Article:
The Austronesians have the sea in their blood... how do you think they managed to reach as far as the Easter Islands? Naively, I'd always assumed that this was because of boats, rather than just some innate racial superiority as you suggest. Ah, m8, you don't seem to get prose... Ah, that's what it...
by Salmoneus
07 Jan 2020 21:06
Forum: Translations
Topic: The Public's Eyes, Ears and Mouths
Replies: 11
Views: 269

Re: The Public's Eyes, Ears and Mouths

It was pretty interesting to see that the plural of gacúl "eye", according to the existing grammar rules, is gagúlan , which looks and sounds pretty awful. I have never needed to use this plural before, as you usually use the dual gacúm when talking about someone's eyes, which was not applicable he...
by Salmoneus
06 Jan 2020 23:25
Forum: Everything Else
Topic: The Sixth Conversation Thread
Replies: 64
Views: 8531

Re: The Sixth Conversation Thread

A long shot, but maybe somebody here can answer my question... actually, two questions... Some fiction (particularly but not exclusively postmodern) presents itself as containing both an "original" text and a "commentary" (editorial notes, analysis, explanation of how the text was discovered, etc). ...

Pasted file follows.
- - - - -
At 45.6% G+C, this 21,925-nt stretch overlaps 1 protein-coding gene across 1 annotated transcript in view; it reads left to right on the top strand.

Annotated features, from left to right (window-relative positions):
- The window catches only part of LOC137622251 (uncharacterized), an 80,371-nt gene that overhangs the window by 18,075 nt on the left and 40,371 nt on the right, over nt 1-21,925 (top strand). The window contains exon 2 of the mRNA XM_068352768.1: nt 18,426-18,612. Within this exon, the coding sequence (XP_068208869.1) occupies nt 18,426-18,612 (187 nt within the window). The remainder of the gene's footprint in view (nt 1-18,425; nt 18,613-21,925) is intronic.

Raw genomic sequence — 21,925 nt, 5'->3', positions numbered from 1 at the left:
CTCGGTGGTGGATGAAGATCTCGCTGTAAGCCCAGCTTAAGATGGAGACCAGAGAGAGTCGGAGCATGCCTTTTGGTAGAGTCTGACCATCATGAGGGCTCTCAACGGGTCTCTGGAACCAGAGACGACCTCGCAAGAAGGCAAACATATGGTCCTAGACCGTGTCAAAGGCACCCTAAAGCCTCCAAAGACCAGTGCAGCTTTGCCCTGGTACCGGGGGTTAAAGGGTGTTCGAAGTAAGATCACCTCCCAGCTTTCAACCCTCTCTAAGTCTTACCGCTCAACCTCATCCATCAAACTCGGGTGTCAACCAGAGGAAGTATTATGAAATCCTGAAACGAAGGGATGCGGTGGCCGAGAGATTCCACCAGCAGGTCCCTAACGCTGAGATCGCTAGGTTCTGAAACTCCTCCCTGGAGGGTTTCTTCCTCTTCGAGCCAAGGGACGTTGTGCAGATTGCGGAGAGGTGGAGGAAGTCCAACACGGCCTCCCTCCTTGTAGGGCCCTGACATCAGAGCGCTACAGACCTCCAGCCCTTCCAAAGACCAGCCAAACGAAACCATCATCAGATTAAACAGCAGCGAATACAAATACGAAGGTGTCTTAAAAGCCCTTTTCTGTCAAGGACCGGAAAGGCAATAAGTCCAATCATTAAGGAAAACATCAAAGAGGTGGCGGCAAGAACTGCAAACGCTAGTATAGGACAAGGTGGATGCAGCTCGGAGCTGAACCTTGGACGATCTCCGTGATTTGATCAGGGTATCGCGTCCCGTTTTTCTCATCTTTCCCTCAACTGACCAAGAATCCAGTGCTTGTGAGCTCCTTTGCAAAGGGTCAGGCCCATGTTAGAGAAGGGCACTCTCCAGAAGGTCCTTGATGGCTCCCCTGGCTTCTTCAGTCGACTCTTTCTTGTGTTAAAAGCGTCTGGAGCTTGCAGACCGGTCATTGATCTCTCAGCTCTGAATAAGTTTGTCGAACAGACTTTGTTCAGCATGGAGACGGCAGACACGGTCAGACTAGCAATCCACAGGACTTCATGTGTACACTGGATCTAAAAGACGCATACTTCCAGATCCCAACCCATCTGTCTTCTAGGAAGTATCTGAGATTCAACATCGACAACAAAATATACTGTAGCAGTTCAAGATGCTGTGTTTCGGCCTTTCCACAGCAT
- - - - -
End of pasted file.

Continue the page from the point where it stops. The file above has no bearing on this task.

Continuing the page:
by Salmoneus
06 Jan 2020 21:08
Forum: Conlangs
Topic: Eskêl (Carpathian Bulgar) Scratchpad
Replies: 83
Views: 1351

Re: Eskêl (Carpathian Bulgar) Scratchpad

The Austronesians have the sea in their blood... how do you think they managed to reach as far as the Easter Islands? Naively, I'd always assumed that this was because of boats, rather than just some innate racial superiority as you suggest. Though that was around 3000-2000 B.C. it seems; by the ti...
by Salmoneus
05 Jan 2020 15:39
Forum: Conlangs
Topic: (Conlangs) Q&A Thread - Quick questions go here
Replies: 5938
Views: 1403854

Re: (Conlangs) Q&A Thread - Quick questions go here

Substratum theories are now pretty much out of fashion in Romance and Celtic linguistics. The dialectal divisions within Romance do not match the linguistic divisions in pre-Roman Western Europe well, and the phenomena the substratum theories sought to explain are in most instances simply not old e...